Northern Region NPP Reacts to Story on Tamale Teaching Hospital
2007-02-06 22:35:07This article has been read 859 times.The Northern Regional Executive of the New Patriotic Party (NPP) says the government is concerned about the state of the Tamale Teaching Hospital and it is making every effort to improve on its existing infrastructure.
The executive said it was therefore very embarrassing for some politicians or group of persons in the Tamale Metropolis to attempt to castigate the government of being insensitive to the conditions at the hospital.
A press statement issued in Tamale on Tuesday and signed by Mr. Issahaku Faisal Gbangili, Acting Regional Secretary of the party said it was not true that the government had neglected the Tamale Teaching Hospital.
"It is instructive to note that some time last month, President John Agyekum Kufuor signed an agreement with the Dutch Embassy for the extension, modernisation and rehabilitation of existing structures at the Tamale Teaching Hospital," the statement said.
The statement said under the 75 million-Euro agreement, the Dutch Government would provide 53 per cent of the funding, while the Ghana government would take up the 22 per cent as counterpart funding. It said the project was in two phases, the first phase was estimated at 50 million Euros while the second phase would cost 25 million Euros to complete.
One of the cardinal reasons for the project, the statement said, was to modernise and expand the hospital to befit the status of a Teaching Hospital and as a major referral health institution for the Northern, Upper East and Upper West Regions, as well as neighbouring states such as Burkina Faso and Mali.
The statement said the Teaching Hospital would also serve as an important institution for the University for Development Studies (UDS) Medical School where the students could undertake their clinical studies.
The statement therefore, called on pressure groups such as the Concern Citizens Association of Tamale (CCAT) to cooperate with the Regional Executives of the NPP and other stakeholders in the health sector to address the challenges facing the hospital.
"Embarking on a demonstration to pressurise the government to address the challenges at the hospital would not be in best interest of the people since such action has the potential to destabilise the prevailing peace in the Metropolis," it said.
The statement said: "It is the avowed aim of the government to develop all sectors and parts of the country as the provision of decent health delivery services is a major priority of the government". The statement noted that it was the aim of the government to provide quality healthcare delivery to all Ghanaians hence the introduction of the National Health Insurance Scheme to alleviate the suffering of the people.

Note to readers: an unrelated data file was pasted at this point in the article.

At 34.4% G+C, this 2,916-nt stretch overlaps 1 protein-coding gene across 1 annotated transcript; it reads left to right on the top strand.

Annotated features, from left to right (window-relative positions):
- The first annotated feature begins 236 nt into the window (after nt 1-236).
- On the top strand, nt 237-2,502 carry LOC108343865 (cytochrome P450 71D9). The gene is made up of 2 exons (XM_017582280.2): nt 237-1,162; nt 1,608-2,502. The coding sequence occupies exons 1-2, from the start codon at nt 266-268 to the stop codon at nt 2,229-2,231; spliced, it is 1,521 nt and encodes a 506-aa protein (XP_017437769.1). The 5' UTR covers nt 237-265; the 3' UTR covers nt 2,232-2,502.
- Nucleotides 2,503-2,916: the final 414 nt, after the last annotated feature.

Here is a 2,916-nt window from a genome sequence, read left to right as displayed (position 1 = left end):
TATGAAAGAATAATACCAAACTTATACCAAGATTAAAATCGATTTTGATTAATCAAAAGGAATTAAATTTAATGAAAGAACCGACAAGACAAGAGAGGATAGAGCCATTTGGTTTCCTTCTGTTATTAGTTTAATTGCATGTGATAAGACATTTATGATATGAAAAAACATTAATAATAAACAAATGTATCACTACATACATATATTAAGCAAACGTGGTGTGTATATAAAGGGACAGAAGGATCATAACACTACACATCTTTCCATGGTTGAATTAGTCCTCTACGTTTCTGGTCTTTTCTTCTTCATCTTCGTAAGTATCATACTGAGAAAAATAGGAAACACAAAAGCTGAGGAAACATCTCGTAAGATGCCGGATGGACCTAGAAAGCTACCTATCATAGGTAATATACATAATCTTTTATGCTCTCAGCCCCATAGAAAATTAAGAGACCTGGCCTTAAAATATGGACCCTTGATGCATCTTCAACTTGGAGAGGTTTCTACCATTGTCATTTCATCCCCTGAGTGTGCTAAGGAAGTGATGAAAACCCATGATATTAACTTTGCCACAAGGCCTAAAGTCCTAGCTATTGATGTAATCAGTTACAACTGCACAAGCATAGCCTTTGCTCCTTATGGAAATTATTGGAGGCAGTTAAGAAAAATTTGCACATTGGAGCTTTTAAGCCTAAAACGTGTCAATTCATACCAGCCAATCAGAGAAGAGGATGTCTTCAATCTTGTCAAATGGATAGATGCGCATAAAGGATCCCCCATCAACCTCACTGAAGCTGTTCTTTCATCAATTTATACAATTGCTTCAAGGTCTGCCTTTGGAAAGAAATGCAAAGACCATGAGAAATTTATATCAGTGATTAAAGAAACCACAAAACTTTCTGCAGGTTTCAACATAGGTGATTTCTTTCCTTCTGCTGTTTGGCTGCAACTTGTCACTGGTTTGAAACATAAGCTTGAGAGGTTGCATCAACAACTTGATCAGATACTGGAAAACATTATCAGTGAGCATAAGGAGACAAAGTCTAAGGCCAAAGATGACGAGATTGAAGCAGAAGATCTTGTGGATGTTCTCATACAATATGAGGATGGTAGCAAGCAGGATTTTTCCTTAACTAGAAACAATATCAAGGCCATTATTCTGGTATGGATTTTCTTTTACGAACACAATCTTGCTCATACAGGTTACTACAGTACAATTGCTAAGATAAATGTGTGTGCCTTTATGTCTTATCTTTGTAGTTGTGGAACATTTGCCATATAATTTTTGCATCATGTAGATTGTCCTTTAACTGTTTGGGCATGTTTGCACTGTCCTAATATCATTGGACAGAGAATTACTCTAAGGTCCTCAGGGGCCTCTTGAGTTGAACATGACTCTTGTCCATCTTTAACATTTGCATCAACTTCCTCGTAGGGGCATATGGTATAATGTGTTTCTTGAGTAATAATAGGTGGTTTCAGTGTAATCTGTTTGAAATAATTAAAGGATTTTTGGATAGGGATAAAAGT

The Concerned Citizens' Association of Tamale, last month, urged the government to construct a new Teaching Hospital for the Metropolis while the current one was converted into a polyclinic.
The Association contended that the hospital's infrastructure and facilities had so deteriorated that there was the need for a new health facility instead of upgrading the existing one to the status of a Teaching Hospital without providing any additional facilities and resources.
Mr. Basharu Alhassan Daballi, President of the CCAT, made the call at a press conference the Association organised in Tamale to raise concerns about the long delay in the rehabilitation of the Hospital. The Association noted that since the hospital was built some 33 years ago, it had not seen any meaningful rehabilitation leaving in its wake serious deterioration and gloom.
"Although the people of Tamale have made several appeals to past and present governments to rehabilitate the hospital, these have gone unheeded," the Association said.
Mr. Daballi enumerated some of the problems facing the hospital as lack of running water and its dependence on the services of a water tanker, poor sanitation and the unavailability of a standby generator for emergency situations.
He said the hospital laboratory was also on the verge of collapse and several consultants who had inspected it had recommended that it should be pulled down.
Medical students of the University for Development Studies (UDS) who were supposed to undertake their clinical training at the Teaching Hospital were sent either to the University of Ghana Medical School in Accra or the Kwame Nkrumah University of Science and Technology (KNUST) in Kumasi due to the poor state of the hospital.
The UDS had to pay over two billion cedis annually for students doing their clinical training at the Ghana Medical School and the KNUST, Mr Daballi said.
"Because the hospital is not functioning as a teaching hospital, the three Northern Regions do not have any direct benefit from the UDS School of Medicine and Health Sciences," he said.
The Association noted that the cost of rehabilitating the hospital was 45 million Euros, of which the Netherlands Government had agreed to fund one-third as a grant, part of the remaining as a loan and the rest as Ghana Government counterpart funding.
It said the government's financial commitment to the counterpart funding was delaying the rehabilitation of the hospital.
"The delay by government has been confirmed when the Finance Minister presented the 2007 budget statement to Parliament last November. There was no mention of the rehabilitation of the hospital. This was a clear indication of real non-political commitment.
"We the members of the CCAT want to know for how long successive governments would continue to toy with the issue of the Tamale Teaching Hospital. We look forward to seeing an end to this politics of deceit of promises and failures," the Association said.
It warned that it would be compelled to embark on a peaceful demonstration at the end of March, this year if the government did not expedite action on the rehabilitation of the hospital.